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Bill would allow firefighters’ Labor Day ‘Fill the Boot’ campaign to return to the streets

Fort Wayne firefighter Doug Castator solicits funds in previous “Fill the Boot” campaign for the Muscular Dystrophy Association. (News-Sentinel.com file photo)
Russ Jehl
Jeremy Bush

Despite an attempt to ban the practice, Fort Wayne firefighters could soon be back on the streets raising money for the Muscular Dystrophy Association.

Members of Fort Wayne Professional Firefighters Local 124 announced last August they had been informed by the city that they could no longer conduct their annual “Fill the Boot” campaign on city streets because of safety concerns but could solicit funds in parking lots and other areas deemed less dangerous.

On Tuesday, however, City Council will consider a bill sponsored by Russ Jehl, R-2nd, that would allow solicitations for charitable purposes on public right-of-ways. The Fill the Boot campaign has historically been held in conjunction with the MDA’s Labor Day Telethon and raised more than $107,000 in recent years but dropped to less than $40,000 last year after the new policy took effect.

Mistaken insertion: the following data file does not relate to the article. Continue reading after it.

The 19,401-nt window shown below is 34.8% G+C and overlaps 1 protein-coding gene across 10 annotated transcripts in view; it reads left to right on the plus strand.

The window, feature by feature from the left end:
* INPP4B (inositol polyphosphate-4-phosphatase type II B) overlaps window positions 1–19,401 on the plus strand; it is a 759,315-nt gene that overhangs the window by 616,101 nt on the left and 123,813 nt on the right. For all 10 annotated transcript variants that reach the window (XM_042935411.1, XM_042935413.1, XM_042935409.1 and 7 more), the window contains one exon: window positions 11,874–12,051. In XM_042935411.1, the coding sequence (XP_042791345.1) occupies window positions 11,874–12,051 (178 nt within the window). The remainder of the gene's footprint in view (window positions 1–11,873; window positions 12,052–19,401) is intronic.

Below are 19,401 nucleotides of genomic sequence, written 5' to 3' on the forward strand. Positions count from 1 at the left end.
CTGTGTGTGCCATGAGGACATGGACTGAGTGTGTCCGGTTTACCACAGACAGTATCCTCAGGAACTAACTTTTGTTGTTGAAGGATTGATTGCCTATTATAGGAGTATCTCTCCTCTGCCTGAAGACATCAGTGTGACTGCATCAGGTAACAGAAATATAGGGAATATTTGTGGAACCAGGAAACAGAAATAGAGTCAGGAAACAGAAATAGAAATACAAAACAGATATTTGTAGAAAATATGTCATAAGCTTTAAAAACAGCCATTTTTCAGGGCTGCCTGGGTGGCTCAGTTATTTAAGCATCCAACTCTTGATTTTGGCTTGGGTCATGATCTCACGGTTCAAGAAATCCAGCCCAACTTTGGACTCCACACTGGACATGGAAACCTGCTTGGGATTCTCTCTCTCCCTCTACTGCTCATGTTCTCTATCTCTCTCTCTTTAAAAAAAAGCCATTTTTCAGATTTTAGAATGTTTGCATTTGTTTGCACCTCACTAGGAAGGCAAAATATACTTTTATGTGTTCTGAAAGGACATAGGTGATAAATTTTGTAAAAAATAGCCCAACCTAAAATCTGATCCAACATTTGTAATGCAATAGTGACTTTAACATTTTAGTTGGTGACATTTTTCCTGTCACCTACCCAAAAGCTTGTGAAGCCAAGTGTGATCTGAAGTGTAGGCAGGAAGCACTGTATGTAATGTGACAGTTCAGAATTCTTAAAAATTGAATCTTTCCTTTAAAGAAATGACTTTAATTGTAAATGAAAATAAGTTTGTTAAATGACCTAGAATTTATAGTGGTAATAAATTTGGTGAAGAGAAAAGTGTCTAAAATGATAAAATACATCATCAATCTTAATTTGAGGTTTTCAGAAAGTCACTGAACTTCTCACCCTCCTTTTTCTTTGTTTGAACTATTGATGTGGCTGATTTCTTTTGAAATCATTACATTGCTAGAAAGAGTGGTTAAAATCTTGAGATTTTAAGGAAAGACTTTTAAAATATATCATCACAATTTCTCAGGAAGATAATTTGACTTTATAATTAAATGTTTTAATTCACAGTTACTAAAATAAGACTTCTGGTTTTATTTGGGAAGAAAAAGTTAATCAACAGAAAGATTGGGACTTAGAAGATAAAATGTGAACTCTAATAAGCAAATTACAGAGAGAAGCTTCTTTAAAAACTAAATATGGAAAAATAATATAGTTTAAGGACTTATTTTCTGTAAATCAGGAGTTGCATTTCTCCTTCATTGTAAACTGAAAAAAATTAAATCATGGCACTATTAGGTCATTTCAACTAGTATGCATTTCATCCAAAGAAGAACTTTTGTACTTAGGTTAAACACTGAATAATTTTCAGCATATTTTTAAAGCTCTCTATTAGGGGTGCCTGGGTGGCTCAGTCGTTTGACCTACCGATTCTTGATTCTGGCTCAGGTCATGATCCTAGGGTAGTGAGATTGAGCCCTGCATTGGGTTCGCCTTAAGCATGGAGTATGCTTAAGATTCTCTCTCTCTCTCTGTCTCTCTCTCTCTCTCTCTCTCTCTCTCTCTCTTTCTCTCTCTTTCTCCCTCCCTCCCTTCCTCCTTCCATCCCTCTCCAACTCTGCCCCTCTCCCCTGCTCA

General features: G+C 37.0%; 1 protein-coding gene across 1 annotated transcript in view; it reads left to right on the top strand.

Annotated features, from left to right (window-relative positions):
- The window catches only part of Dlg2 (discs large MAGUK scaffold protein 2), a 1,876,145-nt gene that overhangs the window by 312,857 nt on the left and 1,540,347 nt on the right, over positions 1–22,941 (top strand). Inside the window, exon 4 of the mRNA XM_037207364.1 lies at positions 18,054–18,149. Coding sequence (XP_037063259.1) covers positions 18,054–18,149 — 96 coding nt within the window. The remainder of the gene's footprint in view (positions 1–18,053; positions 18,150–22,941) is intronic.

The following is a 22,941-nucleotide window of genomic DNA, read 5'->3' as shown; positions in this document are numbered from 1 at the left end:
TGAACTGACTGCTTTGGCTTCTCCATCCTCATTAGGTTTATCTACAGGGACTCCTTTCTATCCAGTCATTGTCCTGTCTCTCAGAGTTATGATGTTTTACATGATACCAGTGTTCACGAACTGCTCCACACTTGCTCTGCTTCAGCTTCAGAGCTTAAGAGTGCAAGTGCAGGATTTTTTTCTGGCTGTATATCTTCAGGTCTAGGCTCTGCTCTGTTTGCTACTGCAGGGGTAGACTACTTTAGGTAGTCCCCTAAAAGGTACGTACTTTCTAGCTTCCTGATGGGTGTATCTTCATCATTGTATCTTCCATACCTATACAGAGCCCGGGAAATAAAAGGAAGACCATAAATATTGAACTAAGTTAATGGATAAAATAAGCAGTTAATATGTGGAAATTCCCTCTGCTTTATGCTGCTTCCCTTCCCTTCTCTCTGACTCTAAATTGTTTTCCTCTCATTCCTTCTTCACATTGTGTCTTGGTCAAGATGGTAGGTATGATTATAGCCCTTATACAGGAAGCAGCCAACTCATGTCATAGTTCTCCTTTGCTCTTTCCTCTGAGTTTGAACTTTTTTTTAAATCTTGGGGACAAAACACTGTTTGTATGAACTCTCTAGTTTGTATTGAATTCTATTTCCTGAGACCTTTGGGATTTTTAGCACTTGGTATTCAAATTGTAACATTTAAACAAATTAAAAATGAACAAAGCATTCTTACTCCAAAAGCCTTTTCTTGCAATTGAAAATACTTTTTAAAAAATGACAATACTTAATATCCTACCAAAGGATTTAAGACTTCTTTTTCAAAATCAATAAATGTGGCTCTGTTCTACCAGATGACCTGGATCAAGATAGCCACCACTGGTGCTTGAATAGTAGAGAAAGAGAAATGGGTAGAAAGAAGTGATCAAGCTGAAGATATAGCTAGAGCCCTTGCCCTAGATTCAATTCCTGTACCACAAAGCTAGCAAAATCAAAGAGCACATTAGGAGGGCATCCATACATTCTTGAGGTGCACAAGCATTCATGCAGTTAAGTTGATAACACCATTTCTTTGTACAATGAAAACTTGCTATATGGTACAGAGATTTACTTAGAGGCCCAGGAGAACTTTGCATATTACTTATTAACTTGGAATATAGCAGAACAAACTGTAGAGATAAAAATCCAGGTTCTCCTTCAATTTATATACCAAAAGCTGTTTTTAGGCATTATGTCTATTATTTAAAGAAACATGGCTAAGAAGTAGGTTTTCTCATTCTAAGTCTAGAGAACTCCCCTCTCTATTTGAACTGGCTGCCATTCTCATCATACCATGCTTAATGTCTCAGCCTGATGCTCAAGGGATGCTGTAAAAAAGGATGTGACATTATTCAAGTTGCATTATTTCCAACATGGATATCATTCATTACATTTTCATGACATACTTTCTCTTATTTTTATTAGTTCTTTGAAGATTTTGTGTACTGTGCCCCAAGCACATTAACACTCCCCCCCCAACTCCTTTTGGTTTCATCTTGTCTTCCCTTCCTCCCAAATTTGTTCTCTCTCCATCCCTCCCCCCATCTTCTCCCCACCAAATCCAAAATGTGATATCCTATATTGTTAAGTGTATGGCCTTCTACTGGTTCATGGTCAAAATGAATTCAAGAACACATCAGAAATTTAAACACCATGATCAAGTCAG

Fire Union President Jeremy Bush said passage of the ordinance would remove any legal obstacle to soliciting on the street but that participation in the annual MDA campaign would still require the approve of Fire Chief Eric Lahey and other officials. Mayor Tom Henry seems supportive, Bush said.

The ordinance would require charitable organizations to apply for a solicitation permit and to agree to hold the city harmless for any lawsuits damages associated with the activity. Liability insurance of at least $1 million per occurrence must also be provided.

The ordinance also requires solicitation activities to follow certain guidelines, including the age of participants, time, and the need for a safety plan.

“The ‘Fill the Boot’ campaign is a mainstay partnership in Fort Wayne between the fire department and the Muscular Dystrophy Association,” Jehl said. “The administration cited safety concerns but firefighters are big boys and girls who want to help sick kids, and MDA is giving the department access to their insurance policy.”

Firefighters participate in the program voluntarily but are on duty, Bush said.

“We’re excited about the opportunity to get back on the street,” he added.

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